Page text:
But basically, for linear polarisation, imaging the radio waves travelling along a path from the transmitter to the receiver. They are standing bolt, upright from start to finish. However, with circular polarisation, the radio waves are also spun along the axis of the path. Most of the time with FPV, we use circular polarised antennae.
Circular polarised direction
You may have noticed on circular polarised antennae the letters RHCP or LHCP. These stand for Right Hand Circular Polarised and Left Hand Circular Polarised respectively. This is the direction that the antenna spins the radio signal It doesn’t matter which direction you choose; there are no advantages to either over the other. But, you must choose the same direction for all your antennae. If a lot of your friends fly with RHCP, maybe pick all LHCP antennae for yourself, and you may have a cleaner image.
The final thing we need to look at is signal direction. You may have heard the terms omni and patch in relation to antennae. This is referring to the signal direction. An omni, or omnidirectional, antenna sends out a signal in all directions, like a big doughnut. So with an omni, you could fly behind yourself and have just as good a video feed and in front.
The problem with antennas, is they only have so much signal. So if its firing out in all directions, it has so much range. That’s where patch antennae come in. A patch narrows the spread of the signal, known as the beam width, to get more distance.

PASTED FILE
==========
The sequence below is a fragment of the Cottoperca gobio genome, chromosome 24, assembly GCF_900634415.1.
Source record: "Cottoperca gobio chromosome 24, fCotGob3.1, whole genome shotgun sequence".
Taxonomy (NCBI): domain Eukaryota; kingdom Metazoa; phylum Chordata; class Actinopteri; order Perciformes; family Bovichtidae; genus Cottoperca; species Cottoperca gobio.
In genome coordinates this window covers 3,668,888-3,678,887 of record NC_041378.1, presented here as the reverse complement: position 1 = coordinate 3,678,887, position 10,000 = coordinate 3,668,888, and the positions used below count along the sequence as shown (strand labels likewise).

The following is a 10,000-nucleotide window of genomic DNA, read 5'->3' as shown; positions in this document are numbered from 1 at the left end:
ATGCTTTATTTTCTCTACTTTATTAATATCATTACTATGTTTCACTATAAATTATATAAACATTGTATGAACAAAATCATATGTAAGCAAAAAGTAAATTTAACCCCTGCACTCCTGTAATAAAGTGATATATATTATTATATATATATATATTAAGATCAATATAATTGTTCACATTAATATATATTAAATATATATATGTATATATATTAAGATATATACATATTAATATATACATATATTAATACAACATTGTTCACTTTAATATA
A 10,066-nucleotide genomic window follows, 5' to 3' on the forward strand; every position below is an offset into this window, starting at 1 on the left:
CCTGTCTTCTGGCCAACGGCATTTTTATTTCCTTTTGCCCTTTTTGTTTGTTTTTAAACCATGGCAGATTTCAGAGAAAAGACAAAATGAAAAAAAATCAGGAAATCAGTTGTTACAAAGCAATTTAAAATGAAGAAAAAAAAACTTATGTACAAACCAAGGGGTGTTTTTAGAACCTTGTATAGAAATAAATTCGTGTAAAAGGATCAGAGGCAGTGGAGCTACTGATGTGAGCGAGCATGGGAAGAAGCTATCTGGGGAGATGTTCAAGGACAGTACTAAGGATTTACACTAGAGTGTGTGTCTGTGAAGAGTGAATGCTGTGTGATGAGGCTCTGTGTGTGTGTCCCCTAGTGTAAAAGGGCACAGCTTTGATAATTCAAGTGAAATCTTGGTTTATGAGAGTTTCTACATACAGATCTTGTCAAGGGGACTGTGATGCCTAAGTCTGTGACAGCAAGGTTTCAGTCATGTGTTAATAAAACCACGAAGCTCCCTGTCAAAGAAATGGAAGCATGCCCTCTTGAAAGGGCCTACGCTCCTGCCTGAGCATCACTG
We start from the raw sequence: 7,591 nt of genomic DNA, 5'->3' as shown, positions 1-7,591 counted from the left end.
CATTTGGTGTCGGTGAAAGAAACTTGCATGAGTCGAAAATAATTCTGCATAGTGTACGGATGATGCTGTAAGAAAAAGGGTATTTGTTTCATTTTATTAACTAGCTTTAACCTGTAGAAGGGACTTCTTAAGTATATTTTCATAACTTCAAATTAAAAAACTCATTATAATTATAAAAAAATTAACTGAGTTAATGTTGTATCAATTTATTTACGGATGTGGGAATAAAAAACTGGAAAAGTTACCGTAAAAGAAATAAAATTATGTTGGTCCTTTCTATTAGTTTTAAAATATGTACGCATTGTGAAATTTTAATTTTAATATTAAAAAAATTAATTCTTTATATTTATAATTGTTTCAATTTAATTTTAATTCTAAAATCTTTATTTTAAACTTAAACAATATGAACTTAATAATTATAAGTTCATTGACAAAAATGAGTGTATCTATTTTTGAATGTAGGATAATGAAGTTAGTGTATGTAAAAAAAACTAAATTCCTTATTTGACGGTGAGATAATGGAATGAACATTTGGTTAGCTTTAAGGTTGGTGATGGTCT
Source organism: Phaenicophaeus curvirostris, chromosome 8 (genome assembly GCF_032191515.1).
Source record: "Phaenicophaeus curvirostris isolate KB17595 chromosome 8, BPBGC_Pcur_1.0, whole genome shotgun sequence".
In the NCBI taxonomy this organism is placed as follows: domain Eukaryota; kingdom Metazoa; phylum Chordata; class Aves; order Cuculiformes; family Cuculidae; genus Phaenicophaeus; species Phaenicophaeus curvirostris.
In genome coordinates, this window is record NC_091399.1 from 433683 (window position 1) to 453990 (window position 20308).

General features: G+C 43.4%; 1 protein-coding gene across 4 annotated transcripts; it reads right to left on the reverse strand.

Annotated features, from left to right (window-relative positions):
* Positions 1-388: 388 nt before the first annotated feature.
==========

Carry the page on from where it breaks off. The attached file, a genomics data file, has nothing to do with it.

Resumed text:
There are lots of other things about antennae that we could discuss. But, that could be an article all on its own. when first starting out, these basic principals will help you pick the right antennae for you. You will need to pick an omni antenna for your aircraft, and for the goggles you will need an omni and a patch.
$5 to $200
There is a lot to learn about motors. The more you know, the more you’ll enjoy the hobby. Painting the broad strokes, you need a motor that can deliver enough grams of thrust to push your plane. Motors that barely deliver enough thrust make for a boring flying experience. If you can easily exceed the required grams of thrust you’ll probably enjoy your plane a lot more. You have to worry about the weight of the motor and how it affects CG.